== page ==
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Commerce Clause

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Wayfair has, for now, answered the question (at least, in part) of whether economic activity creates substantial nexus under the Commerce Clause for purposes of sales and use taxes. However, questions remain regarding whether and to what extent business activity tax nexus standards could be impacted. While states had boldly asserted economic nexus in the business activity tax context pre-Wayfair, the response since has been somewhat muted, until recently. Three states, Pennsylvania, Texas, and Wisconsin, have recently sought to fill in the blanks with regard to business activity tax nexus, with varied and inconsistent results that may raise more questions and concerns than answers.

Statutory definitions often carry ambiguous terms and subtle distinctions. However small these distinctions may seem, their interpretation can mean millions in state tax.  In Massachusetts, for example, multistate corporations generally apportion their business income using a three-factor formula based on a property factor, a payroll factor, and a double-weighted sales factor.  However, certain out-of-state corporations, like “manufacturing corporations” or “mutual fund service corporations,” may be required to apportion their business income using Massachusetts’s single-sales factor apportionment formula.  In the event a single-sales factor apportionment formula applies, an out-of-state company’s Massachusetts corporate excise tax liability may increase, as none of that company’s out-of-state property and payroll expenses are accounted for in apportioning income.          

In a decision that may foretell the future of business privilege tax nexus, the Washington Supreme Court in November upheld the imposition of the state’s business & occupation (B&O) tax on an out-of-state distributor with respect to sales that were not generated by the distributor’s in-state office. In Avnet Inc. v. Dep’t of Rev., Dkt. No. 92080-0 (Wash. 2016), the Court effectively killed any notion that transactional nexus is required to impose the B&O tax—a tax on the privilege of doing business in Washington.  This case, coupled with the Ohio Supreme Court’s decision in Crutchfield v. Testa, which was decided one week before Avnet and involved Ohio’s similar Commercial Activity Tax (CAT), continue the trend of aggressively pursuing nexus in the business privilege tax context.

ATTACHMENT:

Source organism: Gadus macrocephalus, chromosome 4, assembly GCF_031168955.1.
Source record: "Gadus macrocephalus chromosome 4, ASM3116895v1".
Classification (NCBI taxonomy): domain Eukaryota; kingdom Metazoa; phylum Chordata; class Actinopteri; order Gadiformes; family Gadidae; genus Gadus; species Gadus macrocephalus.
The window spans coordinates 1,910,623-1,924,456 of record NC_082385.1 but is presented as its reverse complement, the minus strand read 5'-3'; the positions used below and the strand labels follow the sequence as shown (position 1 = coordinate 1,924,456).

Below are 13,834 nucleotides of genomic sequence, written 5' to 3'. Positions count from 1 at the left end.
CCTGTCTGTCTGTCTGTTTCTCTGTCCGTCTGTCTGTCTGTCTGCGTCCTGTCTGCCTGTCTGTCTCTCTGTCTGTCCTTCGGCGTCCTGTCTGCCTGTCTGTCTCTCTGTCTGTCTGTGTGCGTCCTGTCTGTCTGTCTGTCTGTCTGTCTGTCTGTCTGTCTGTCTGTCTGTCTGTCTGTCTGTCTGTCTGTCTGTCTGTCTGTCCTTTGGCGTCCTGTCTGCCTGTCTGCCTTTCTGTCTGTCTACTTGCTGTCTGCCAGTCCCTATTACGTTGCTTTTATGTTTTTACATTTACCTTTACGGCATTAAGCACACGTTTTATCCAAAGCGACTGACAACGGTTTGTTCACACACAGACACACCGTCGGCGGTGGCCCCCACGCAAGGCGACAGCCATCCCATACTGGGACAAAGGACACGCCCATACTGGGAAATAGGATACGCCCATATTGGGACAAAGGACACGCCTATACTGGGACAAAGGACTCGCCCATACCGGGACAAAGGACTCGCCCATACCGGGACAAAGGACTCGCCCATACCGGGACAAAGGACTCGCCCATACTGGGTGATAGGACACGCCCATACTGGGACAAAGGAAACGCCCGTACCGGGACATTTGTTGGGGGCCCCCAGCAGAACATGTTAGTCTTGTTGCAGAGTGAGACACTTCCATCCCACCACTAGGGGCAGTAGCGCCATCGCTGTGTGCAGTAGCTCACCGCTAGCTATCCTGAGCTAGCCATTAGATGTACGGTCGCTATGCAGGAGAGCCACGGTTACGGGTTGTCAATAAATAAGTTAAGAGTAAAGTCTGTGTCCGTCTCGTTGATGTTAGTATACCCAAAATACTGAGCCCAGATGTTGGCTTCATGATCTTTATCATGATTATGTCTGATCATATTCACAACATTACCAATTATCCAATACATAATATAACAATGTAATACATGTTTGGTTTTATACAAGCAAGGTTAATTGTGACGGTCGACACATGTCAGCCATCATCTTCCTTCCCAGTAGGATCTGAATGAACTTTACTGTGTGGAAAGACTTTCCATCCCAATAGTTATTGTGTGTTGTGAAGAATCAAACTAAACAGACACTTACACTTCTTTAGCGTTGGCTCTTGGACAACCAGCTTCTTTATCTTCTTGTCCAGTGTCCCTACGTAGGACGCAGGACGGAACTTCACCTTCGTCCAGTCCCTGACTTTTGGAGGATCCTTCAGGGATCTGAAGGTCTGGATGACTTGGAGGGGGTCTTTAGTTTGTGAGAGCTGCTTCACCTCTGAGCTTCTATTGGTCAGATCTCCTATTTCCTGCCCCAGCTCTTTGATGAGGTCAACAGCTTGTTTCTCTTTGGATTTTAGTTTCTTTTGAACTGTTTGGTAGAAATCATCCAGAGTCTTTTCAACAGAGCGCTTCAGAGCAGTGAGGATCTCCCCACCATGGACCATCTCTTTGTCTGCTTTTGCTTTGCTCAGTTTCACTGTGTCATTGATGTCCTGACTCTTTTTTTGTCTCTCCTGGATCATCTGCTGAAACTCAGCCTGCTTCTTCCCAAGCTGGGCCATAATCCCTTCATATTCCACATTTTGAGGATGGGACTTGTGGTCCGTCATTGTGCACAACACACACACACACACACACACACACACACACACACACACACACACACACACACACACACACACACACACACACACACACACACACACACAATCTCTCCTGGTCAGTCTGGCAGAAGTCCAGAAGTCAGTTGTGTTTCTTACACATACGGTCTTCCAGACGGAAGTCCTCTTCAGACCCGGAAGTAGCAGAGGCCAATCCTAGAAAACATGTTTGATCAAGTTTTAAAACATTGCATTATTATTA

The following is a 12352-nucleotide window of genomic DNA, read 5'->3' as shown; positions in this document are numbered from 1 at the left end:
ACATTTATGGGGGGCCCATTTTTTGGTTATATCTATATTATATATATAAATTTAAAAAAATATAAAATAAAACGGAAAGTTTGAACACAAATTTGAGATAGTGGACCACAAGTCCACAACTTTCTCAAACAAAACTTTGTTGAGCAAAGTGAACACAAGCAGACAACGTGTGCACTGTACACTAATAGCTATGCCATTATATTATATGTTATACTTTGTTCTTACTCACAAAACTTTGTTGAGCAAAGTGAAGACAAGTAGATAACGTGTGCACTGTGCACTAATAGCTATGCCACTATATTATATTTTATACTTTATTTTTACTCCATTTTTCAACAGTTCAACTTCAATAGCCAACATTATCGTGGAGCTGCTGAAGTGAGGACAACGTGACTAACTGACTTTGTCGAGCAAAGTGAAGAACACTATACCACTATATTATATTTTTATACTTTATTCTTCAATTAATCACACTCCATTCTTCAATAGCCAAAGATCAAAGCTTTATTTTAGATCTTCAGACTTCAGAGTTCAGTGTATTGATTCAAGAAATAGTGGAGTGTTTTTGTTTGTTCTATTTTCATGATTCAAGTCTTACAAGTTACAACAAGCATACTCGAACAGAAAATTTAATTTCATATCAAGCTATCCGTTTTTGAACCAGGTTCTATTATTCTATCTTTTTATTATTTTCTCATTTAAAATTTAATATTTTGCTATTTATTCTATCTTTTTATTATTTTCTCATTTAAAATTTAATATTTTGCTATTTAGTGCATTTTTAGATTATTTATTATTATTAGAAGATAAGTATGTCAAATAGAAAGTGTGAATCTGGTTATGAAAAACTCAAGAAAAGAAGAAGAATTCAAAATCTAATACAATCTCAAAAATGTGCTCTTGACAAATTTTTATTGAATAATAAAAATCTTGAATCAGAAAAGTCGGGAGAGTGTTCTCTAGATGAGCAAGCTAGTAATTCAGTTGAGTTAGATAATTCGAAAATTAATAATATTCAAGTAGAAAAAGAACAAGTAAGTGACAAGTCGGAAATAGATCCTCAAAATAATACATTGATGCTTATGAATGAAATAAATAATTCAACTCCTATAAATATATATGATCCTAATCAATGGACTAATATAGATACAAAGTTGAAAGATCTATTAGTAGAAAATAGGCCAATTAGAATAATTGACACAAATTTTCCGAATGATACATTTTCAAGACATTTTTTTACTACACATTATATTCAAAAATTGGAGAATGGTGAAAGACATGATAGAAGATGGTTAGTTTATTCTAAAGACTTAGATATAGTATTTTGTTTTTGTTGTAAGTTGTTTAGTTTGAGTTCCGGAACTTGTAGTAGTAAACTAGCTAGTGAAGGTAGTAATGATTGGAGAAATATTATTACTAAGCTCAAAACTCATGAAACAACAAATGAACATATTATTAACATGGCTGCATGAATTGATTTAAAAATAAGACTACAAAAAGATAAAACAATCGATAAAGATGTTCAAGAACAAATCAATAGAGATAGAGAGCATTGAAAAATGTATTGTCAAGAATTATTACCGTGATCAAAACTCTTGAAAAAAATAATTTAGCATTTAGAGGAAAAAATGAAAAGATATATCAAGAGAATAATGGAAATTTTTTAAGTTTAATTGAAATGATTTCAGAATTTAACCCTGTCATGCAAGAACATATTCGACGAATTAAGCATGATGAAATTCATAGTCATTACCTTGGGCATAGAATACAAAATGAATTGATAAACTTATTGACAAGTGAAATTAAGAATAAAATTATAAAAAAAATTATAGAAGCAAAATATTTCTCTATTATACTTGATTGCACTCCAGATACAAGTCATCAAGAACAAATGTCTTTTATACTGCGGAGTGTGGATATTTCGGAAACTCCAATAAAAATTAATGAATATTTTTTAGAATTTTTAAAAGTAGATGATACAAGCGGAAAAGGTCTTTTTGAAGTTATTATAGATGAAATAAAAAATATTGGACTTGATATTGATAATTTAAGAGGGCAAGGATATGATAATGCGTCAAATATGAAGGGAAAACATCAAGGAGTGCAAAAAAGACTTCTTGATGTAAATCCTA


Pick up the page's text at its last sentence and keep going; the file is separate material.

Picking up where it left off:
The recent Harley-Davidson opinion from the Superior Court of California, County of San Diego is an alarming example of why it is important to apply the appropriate constitutional standard in state tax cases.  In a Commerce Clause challenge, where the taxpayer argued a California statute discriminated against interstate commerce, both the California Appellate Court and the trial court applied Equal Protection standards in their Commerce Clause analyses.  In doing so, the courts upheld an otherwise discriminatory tax scheme on the grounds that it furthered the state’s legitimate interests in generating revenue and ensuring income is fairly apportioned among the several states.  Such a holding effectively guts the protections offered under the dormant Commerce Clause and highlights the analytical differences between discrimination under the Commerce Clause and discrimination under the Equal Protection Clause.